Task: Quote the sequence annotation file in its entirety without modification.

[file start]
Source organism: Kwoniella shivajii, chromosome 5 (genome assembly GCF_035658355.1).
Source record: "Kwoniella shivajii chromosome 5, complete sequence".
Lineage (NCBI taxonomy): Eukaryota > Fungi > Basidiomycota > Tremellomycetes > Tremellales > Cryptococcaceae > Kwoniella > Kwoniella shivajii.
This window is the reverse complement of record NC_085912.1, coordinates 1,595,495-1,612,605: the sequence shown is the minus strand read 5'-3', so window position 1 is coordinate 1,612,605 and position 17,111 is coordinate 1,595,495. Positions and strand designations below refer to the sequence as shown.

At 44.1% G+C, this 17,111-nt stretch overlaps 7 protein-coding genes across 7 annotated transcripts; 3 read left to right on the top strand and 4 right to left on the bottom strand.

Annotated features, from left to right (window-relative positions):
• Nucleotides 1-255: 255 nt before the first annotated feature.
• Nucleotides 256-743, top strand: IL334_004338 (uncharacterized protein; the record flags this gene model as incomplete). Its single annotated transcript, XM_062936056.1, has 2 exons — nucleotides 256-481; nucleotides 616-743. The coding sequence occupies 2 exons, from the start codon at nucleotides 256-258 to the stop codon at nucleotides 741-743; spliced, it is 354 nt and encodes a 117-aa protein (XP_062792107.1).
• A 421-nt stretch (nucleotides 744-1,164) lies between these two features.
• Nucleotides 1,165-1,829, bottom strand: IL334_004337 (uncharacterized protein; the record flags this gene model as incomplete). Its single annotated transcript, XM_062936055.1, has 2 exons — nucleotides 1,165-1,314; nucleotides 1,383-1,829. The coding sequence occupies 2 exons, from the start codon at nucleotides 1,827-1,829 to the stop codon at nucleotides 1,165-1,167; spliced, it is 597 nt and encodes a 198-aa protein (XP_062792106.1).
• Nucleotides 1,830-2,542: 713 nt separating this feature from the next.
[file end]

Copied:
Source organism: Kwoniella shivajii, chromosome 5 (genome assembly GCF_035658355.1).
Source record: "Kwoniella shivajii chromosome 5, complete sequence".
Lineage (NCBI taxonomy): Eukaryota > Fungi > Basidiomycota > Tremellomycetes > Tremellales > Cryptococcaceae > Kwoniella > Kwoniella shivajii.
This window is the reverse complement of record NC_085912.1, coordinates 1,595,495-1,612,605: the sequence shown is the minus strand read 5'-3', so window position 1 is coordinate 1,612,605 and position 17,111 is coordinate 1,595,495. Positions and strand designations below refer to the sequence as shown.

At 44.1% G+C, this 17,111-nt stretch overlaps 7 protein-coding genes across 7 annotated transcripts; 3 read left to right on the top strand and 4 right to left on the bottom strand.

Annotated features, from left to right (window-relative positions):
• Nucleotides 1-255: 255 nt before the first annotated feature.
• Nucleotides 256-743, top strand: IL334_004338 (uncharacterized protein; the record flags this gene model as incomplete). Its single annotated transcript, XM_062936056.1, has 2 exons — nucleotides 256-481; nucleotides 616-743. The coding sequence occupies 2 exons, from the start codon at nucleotides 256-258 to the stop codon at nucleotides 741-743; spliced, it is 354 nt and encodes a 117-aa protein (XP_062792107.1).
• A 421-nt stretch (nucleotides 744-1,164) lies between these two features.
• Nucleotides 1,165-1,829, bottom strand: IL334_004337 (uncharacterized protein; the record flags this gene model as incomplete). Its single annotated transcript, XM_062936055.1, has 2 exons — nucleotides 1,165-1,314; nucleotides 1,383-1,829. The coding sequence occupies 2 exons, from the start codon at nucleotides 1,827-1,829 to the stop codon at nucleotides 1,165-1,167; spliced, it is 597 nt and encodes a 198-aa protein (XP_062792106.1).
• Nucleotides 1,830-2,542: 713 nt separating this feature from the next.